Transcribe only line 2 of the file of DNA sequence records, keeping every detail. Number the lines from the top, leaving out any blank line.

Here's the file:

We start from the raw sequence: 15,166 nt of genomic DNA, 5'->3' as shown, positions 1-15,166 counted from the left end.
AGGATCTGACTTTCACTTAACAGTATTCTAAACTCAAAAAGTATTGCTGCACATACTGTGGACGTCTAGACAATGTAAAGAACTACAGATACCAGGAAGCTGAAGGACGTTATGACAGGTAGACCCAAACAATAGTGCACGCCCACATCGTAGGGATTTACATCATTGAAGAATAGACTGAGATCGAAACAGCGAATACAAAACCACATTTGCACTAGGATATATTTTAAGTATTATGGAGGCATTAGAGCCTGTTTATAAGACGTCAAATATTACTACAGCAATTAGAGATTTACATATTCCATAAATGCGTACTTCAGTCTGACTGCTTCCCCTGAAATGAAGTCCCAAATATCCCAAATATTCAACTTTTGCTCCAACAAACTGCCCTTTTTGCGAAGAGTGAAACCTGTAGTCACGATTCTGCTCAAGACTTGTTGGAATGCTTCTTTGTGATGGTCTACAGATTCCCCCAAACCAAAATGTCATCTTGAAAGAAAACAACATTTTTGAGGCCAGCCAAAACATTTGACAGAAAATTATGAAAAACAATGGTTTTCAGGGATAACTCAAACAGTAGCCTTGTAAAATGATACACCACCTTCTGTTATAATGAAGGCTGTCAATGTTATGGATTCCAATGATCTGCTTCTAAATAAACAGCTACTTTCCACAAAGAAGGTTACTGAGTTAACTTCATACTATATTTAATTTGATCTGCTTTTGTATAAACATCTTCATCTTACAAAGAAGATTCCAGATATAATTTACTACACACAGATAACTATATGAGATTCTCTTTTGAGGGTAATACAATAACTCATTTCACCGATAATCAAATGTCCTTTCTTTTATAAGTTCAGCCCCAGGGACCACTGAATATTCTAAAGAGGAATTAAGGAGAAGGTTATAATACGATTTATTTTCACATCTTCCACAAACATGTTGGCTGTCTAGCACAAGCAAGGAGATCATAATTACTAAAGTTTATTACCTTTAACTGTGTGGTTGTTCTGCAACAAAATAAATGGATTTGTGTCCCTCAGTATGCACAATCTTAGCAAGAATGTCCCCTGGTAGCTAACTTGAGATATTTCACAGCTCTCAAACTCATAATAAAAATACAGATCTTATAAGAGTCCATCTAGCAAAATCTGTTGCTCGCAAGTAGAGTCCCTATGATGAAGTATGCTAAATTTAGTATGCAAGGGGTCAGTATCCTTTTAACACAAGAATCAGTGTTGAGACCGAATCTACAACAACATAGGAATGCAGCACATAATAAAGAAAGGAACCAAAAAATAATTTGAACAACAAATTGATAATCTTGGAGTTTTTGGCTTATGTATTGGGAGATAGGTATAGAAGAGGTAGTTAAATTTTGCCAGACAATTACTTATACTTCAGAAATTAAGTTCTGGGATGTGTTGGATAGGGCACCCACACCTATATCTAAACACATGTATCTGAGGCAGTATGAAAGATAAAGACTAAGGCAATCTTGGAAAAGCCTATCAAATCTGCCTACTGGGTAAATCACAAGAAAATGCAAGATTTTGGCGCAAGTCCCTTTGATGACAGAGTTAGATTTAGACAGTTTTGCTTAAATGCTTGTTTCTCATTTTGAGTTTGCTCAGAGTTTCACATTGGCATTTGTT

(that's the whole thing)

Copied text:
AGGATCTGACTTTCACTTAACAGTATTCTAAACTCAAAAAGTATTGCTGCACATACTGTGGACGTCTAGACAATGTAAAGAACTACAGATACCAGGAAGCTGAAGGACGTTATGACAGGTAGACCCAAACAATAGTGCACGCCCACATCGTAGGGATTTACATCATTGAAGAATAGACTGAGATCGAAACAGCGAATACAAAACCACATTTGCACTAGGATATATTTTAAGTATTATGGAGGCATTAGAGCCTGTTTATAAGACGTCAAATATTACTACAGCAATTAGAGATTTACATATTCCATAAATGCGTACTTCAGTCTGACTGCTTCCCCTGAAATGAAGTCCCAAATATCCCAAATATTCAACTTTTGCTCCAACAAACTGCCCTTTTTGCGAAGAGTGAAACCTGTAGTCACGATTCTGCTCAAGACTTGTTGGAATGCTTCTTTGTGATGGTCTACAGATTCCCCCAAACCAAAATGTCATCTTGAAAGAAAACAACATTTTTGAGGCCAGCCAAAACATTTGACAGAAAATTATGAAAAACAATGGTTTTCAGGGATAACTCAAACAGTAGCCTTGTAAAATGATACACCACCTTCTGTTATAATGAAGGCTGTCAATGTTATGGATTCCAATGATCTGCTTCTAAATAAACAGCTACTTTCCACAAAGAAGGTTACTGAGTTAACTTCATACTATATTTAATTTGATCTGCTTTTGTATAAACATCTTCATCTTACAAAGAAGATTCCAGATATAATTTACTACACACAGATAACTATATGAGATTCTCTTTTGAGGGTAATACAATAACTCATTTCACCGATAATCAAATGTCCTTTCTTTTATAAGTTCAGCCCCAGGGACCACTGAATATTCTAAAGAGGAATTAAGGAGAAGGTTATAATACGATTTATTTTCACATCTTCCACAAACATGTTGGCTGTCTAGCACAAGCAAGGAGATCATAATTACTAAAGTTTATTACCTTTAACTGTGTGGTTGTTCTGCAACAAAATAAATGGATTTGTGTCCCTCAGTATGCACAATCTTAGCAAGAATGTCCCCTGGTAGCTAACTTGAGATATTTCACAGCTCTCAAACTCATAATAAAAATACAGATCTTATAAGAGTCCATCTAGCAAAATCTGTTGCTCGCAAGTAGAGTCCCTATGATGAAGTATGCTAAATTTAGTATGCAAGGGGTCAGTATCCTTTTAACACAAGAATCAGTGTTGAGACCGAATCTACAACAACATAGGAATGCAGCACATAATAAAGAAAGGAACCAAAAAATAATTTGAACAACAAATTGATAATCTTGGAGTTTTTGGCTTATGTATTGGGAGATAGGTATAGAAGAGGTAGTTAAATTTTGCCAGACAATTACTTATACTTCAGAAATTAAGTTCTGGGATGTGTTGGATAGGGCACCCACACCTATATCTAAACACATGTATCTGAGGCAGTATGAAAGATAAAGACTAAGGCAATCTTGGAAAAGCCTATCAAATCTGCCTACTGGGTAAATCACAAGAAAATGCAAGATTTTGGCGCAAGTCCCTTTGATGACAGAGTTAGATTTAGACAGTTTTGCTTAAATGCTTGTTTCTCATTTTGAGTTTGCTCAGAGTTTCACATTGGCATTTGTT